My latest obsession is America’s Test Kitchen. The TV series, the books, the website, I simply cannot get enough of it. Which is kind of odd, because until recently I was…. how should I put it… a bit “cold” about Christopher Kimball. The convoluted nature of their recipes used to irritated me, as they go on and on about every single variable tested in their kitchen until the elusive best recipe is found.  But our friend Steve (my certified saffron-provider) recommended the show, and knowing him, I had to give it a try. Long story short, I am slightly addicted.  The recipes always work, which is saying a lot. Chances are that for many recipes you will dirty every single pot you own, but…  you won’t be disappointed. First one I tried: raspberry sorbet. Their goal was to come up with a sorbet with excellent texture, just the right amount of sweetness, and one that would not freeze rock solid.  The recipe is a bit involved (what else is new, ATK?), but once I tried my first spoonful, I was in raspberry bliss… And you can be there too!

Raspberry Sorbet ATK

Recipe Overview:  To keep the formation of ice crystals to a minimum, their trick is making the sorbet base and dividing it in two unequal parts.  A small amount of the base is placed in the freezer, and later churned together with the very cold liquid part reserved in the fridge.  A little bit of no-sugar pectin is also added to improve texture.  The result is mind-blowing good!

For the full recipe, please visit this link at America’s Test Kitchen.  You might have to register with the site to see their recipes, but it is a small price to pay for the opportunity to surf through their huge collection.


VitamixIsn’t the color of the raspberry mixture intoxicatingly beautiful? And matching the color of our Vitamix was a happy coincidence…

composite1This recipe forced me to do something that a couple of years ago I said “never ever again for as long as I live“. Oh, well.  I can change my mind as easily as I change my nail polish. I said before but it’s worth repeating: pushing raspberry puree through a sieve is not for sissies.

The base divided in two portions, one ready for the freezer…

last bit
Great to the last spoonful….


ONE YEAR AGO: Crispy Cornmeal Sweet Potato Fries

TWO YEARS AGO: Pan-grilled Tilapia with Smoked Paprika & Avocado Cream

THREE YEARS AGO: Golden Saffron and Fennel Loaf

FOUR YEARS AGO: In My Kitchen, July 2011

FIVE YEARS AGO: Heavenly Homemade Fromage Blanc

SIX YEARS AGOA Perfect Sunday Dinner


  1. Ha ha on pushing puree through a sieve! I do have a membership as well as for Cook’s Country and Cook’s Illustrated. I have resisted the allure of the super deluxe membership to have access to all of their cookbook recipes, mostly because I have most of their cookbooks, ha ha. The only thing I tweak is the spiciness of their savory dishes, which I up. Their podcast is pretty good too. =) Gorgeous sorbet!


    • I don’t give the recipe in this case because ATK has a pretty strict policy about it – they feel that they go through so much testing and trouble to perfect a recipe that they specify clearly their recipes should not be published. One can disagree – in fact many bloggers ignore their request – on the basis of a list of ingredients not being subject to copyright issues, but I rather respect their policies. I tried to get permission to publish the recipe, but never got a return. Sent emails, contacted their Facebook page and called on the phone. FInally, I decided to simply include a link… I am sure you can get the recipe without registering, as a guest. THey allow that for first comers, maybe you can get by without registration for a few recipes.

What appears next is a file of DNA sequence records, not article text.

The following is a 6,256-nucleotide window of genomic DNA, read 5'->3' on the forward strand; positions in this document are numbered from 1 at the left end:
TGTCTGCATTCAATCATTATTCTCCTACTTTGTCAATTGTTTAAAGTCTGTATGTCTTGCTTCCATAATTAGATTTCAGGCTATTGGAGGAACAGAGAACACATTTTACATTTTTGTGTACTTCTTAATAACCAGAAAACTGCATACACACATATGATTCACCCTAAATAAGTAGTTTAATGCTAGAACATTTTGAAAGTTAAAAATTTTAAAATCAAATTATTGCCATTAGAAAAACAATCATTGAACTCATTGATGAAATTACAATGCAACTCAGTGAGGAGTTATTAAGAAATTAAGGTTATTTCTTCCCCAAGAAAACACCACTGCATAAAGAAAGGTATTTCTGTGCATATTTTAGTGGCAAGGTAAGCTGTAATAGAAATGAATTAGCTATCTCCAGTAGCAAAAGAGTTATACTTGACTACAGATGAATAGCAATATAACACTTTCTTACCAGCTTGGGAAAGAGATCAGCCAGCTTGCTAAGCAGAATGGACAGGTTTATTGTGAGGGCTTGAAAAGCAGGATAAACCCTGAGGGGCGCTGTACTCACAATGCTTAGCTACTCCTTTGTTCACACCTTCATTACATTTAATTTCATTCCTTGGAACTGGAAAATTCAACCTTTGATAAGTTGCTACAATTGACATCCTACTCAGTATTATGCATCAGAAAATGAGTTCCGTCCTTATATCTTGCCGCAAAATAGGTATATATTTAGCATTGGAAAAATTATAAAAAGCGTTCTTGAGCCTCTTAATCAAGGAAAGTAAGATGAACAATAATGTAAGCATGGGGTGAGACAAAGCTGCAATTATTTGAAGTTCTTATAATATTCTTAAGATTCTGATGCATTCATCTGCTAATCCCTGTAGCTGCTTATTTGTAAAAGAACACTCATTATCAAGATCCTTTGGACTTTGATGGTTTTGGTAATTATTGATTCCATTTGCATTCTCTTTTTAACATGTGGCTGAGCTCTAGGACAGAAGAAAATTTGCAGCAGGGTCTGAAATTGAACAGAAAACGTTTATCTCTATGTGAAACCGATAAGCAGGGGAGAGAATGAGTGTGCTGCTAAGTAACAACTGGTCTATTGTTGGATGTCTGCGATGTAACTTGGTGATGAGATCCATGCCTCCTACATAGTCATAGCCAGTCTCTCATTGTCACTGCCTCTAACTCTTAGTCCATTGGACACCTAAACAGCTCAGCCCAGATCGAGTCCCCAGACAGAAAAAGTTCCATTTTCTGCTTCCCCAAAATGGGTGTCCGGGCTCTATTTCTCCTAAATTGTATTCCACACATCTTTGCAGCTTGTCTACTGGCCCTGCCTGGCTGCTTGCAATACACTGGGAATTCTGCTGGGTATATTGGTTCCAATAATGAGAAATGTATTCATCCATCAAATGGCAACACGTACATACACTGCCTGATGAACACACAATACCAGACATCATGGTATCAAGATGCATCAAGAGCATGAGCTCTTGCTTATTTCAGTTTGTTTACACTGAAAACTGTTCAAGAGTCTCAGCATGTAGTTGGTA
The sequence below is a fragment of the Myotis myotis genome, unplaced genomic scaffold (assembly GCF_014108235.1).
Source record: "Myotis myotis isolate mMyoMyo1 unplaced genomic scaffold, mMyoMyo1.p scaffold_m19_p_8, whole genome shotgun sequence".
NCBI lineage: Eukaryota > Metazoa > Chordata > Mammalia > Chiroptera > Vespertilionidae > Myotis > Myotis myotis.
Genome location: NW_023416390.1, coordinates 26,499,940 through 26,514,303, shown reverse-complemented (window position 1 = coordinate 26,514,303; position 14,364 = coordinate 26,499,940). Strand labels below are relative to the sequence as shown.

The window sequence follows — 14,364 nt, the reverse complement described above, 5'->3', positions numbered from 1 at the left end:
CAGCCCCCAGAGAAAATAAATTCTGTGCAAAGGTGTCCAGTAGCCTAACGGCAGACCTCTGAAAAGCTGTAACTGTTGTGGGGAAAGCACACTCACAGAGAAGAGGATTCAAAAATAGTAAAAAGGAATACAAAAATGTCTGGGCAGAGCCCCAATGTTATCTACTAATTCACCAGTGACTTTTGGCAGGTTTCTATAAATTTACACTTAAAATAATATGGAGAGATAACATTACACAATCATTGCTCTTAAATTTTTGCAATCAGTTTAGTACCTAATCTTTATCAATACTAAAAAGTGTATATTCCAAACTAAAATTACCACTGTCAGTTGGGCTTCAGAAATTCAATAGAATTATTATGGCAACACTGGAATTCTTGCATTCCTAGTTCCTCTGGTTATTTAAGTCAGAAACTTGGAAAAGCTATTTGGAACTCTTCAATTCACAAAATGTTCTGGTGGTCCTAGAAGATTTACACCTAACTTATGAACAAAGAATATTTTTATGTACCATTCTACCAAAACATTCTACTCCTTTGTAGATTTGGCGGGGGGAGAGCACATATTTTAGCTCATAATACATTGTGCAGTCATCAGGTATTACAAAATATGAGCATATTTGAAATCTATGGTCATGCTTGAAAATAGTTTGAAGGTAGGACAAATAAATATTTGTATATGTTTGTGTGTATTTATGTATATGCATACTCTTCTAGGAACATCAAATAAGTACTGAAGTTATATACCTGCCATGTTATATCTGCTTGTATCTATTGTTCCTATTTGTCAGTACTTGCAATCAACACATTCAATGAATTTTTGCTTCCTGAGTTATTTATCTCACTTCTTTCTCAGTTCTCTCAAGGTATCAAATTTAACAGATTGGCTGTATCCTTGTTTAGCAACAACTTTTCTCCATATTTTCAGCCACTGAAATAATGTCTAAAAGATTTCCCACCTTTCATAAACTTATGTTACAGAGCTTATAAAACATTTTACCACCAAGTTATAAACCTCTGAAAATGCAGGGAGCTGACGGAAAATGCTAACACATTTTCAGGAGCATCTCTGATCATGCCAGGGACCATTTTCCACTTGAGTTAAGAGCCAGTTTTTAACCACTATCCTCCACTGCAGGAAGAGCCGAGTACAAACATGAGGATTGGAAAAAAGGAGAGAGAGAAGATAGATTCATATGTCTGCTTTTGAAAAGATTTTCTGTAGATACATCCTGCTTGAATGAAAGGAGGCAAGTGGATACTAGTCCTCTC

Liked by 1 person

  2. Oh yum! We’re also recent converts to CI, though neither of us can stand Kimball. As for sieving the puree, lucky for me, Peter has hung on to an ancient Cuisinart FP that has a sieve attachment — a lifesaver, come jam/jelly/catsup season.


  3. Several years ago Cooks Illustrated first advised freezing a portion of the batter in an ice cream recipe. Folding it into the refrigerated remainder of the base dropped the overall temperature, allowing it to set up faster when churned. Which means faster freezing, which means larger crystals, which means creamier texture, which means NO I’M NOT SHARING GET YOUR HANDS OFF MY ICE CREAM I’M EATING IT ALL! Which it seems also applies to sorbet. Yay!

    I push my raspberries through a drum tamis with a pastry scraper to de-seed them, which I think works easier than a sieve. The larger surface area and even scraping field, y’know. But I’m thinking the KitchenAid “fruit and vegetable strainer” attachment I bought when wifey got walloped with diverticulitis might be even better still. I was pretty impressed with how fine the particulates it was able to filter out were. I mean, she didn’t die (whether or not that’s a mixed blessing I’ll leave to you). Hmmmm. Maybe I’ll give it a try. Shoot me out your address – I’ll mail you a sample. You may have to eat it with a straw by the time it reaches you, but hey. It’s free, right?


  4. I love when a show is both engaging and informative and focuses on a topic that is normally problematic (I can relate to the freeze rock hard issue) — I am desperately trying to recall the name of the food history show I was watching during our flight home… it was more like a food documentary (not the usual drama) and just brilliant. Clearly, I need to start watching more TV 😀 — this sorbet sounds delicious; just the right amount of sweetness and yes, the ideal texture. Perfect for our hot summer days! What a pretty colour too.


  5. Your scoop almost looks like a rose. How gorgeous! I love the color and I LOVE the flavor. This would be fought over in our house for sure! The recipe seems straight forward enough. Think I might give this a shot soon. A nice little summer treat. 🙂


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